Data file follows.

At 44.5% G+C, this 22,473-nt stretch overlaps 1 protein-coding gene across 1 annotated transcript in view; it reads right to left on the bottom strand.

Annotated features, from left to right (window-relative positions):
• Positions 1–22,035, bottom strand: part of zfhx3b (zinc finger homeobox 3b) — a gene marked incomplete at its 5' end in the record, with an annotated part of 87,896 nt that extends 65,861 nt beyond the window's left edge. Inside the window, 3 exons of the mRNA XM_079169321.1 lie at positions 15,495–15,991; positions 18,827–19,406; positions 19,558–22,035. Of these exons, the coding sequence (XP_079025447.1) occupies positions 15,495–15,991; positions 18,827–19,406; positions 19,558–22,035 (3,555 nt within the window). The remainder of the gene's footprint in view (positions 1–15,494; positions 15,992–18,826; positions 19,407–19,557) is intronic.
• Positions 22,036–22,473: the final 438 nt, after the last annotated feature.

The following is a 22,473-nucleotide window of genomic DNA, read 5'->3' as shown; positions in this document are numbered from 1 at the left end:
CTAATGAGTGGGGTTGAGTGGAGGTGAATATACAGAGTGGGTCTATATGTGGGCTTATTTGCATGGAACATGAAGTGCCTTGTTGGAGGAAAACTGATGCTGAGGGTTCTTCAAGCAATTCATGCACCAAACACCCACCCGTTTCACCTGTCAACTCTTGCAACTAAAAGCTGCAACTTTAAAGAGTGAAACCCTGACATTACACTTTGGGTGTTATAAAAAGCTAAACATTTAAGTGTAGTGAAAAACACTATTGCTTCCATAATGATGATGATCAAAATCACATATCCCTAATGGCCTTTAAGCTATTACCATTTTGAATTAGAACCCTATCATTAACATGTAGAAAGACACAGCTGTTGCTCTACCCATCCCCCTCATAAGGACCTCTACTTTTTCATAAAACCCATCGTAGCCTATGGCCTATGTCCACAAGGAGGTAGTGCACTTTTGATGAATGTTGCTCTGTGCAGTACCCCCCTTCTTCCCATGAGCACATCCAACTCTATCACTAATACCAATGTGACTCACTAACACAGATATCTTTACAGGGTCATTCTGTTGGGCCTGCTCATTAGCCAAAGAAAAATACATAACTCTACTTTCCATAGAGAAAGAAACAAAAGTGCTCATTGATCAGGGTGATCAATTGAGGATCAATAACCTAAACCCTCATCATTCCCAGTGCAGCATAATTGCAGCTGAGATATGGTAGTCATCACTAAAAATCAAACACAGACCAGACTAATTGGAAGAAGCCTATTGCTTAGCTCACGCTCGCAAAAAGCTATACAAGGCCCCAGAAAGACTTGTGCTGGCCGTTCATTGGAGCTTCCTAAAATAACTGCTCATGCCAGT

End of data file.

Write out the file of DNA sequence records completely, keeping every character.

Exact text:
At 44.5% G+C, this 22,473-nt stretch overlaps 1 protein-coding gene across 1 annotated transcript in view; it reads right to left on the bottom strand.

Annotated features, from left to right (window-relative positions):
• Positions 1–22,035, bottom strand: part of zfhx3b (zinc finger homeobox 3b) — a gene marked incomplete at its 5' end in the record, with an annotated part of 87,896 nt that extends 65,861 nt beyond the window's left edge. Inside the window, 3 exons of the mRNA XM_079169321.1 lie at positions 15,495–15,991; positions 18,827–19,406; positions 19,558–22,035. Of these exons, the coding sequence (XP_079025447.1) occupies positions 15,495–15,991; positions 18,827–19,406; positions 19,558–22,035 (3,555 nt within the window). The remainder of the gene's footprint in view (positions 1–15,494; positions 15,992–18,826; positions 19,407–19,557) is intronic.
• Positions 22,036–22,473: the final 438 nt, after the last annotated feature.

The following is a 22,473-nucleotide window of genomic DNA, read 5'->3' as shown; positions in this document are numbered from 1 at the left end:
CTAATGAGTGGGGTTGAGTGGAGGTGAATATACAGAGTGGGTCTATATGTGGGCTTATTTGCATGGAACATGAAGTGCCTTGTTGGAGGAAAACTGATGCTGAGGGTTCTTCAAGCAATTCATGCACCAAACACCCACCCGTTTCACCTGTCAACTCTTGCAACTAAAAGCTGCAACTTTAAAGAGTGAAACCCTGACATTACACTTTGGGTGTTATAAAAAGCTAAACATTTAAGTGTAGTGAAAAACACTATTGCTTCCATAATGATGATGATCAAAATCACATATCCCTAATGGCCTTTAAGCTATTACCATTTTGAATTAGAACCCTATCATTAACATGTAGAAAGACACAGCTGTTGCTCTACCCATCCCCCTCATAAGGACCTCTACTTTTTCATAAAACCCATCGTAGCCTATGGCCTATGTCCACAAGGAGGTAGTGCACTTTTGATGAATGTTGCTCTGTGCAGTACCCCCCTTCTTCCCATGAGCACATCCAACTCTATCACTAATACCAATGTGACTCACTAACACAGATATCTTTACAGGGTCATTCTGTTGGGCCTGCTCATTAGCCAAAGAAAAATACATAACTCTACTTTCCATAGAGAAAGAAACAAAAGTGCTCATTGATCAGGGTGATCAATTGAGGATCAATAACCTAAACCCTCATCATTCCCAGTGCAGCATAATTGCAGCTGAGATATGGTAGTCATCACTAAAAATCAAACACAGACCAGACTAATTGGAAGAAGCCTATTGCTTAGCTCACGCTCGCAAAAAGCTATACAAGGCCCCAGAAAGACTTGTGCTGGCCGTTCATTGGAGCTTCCTAAAATAACTGCTCATGCCAGT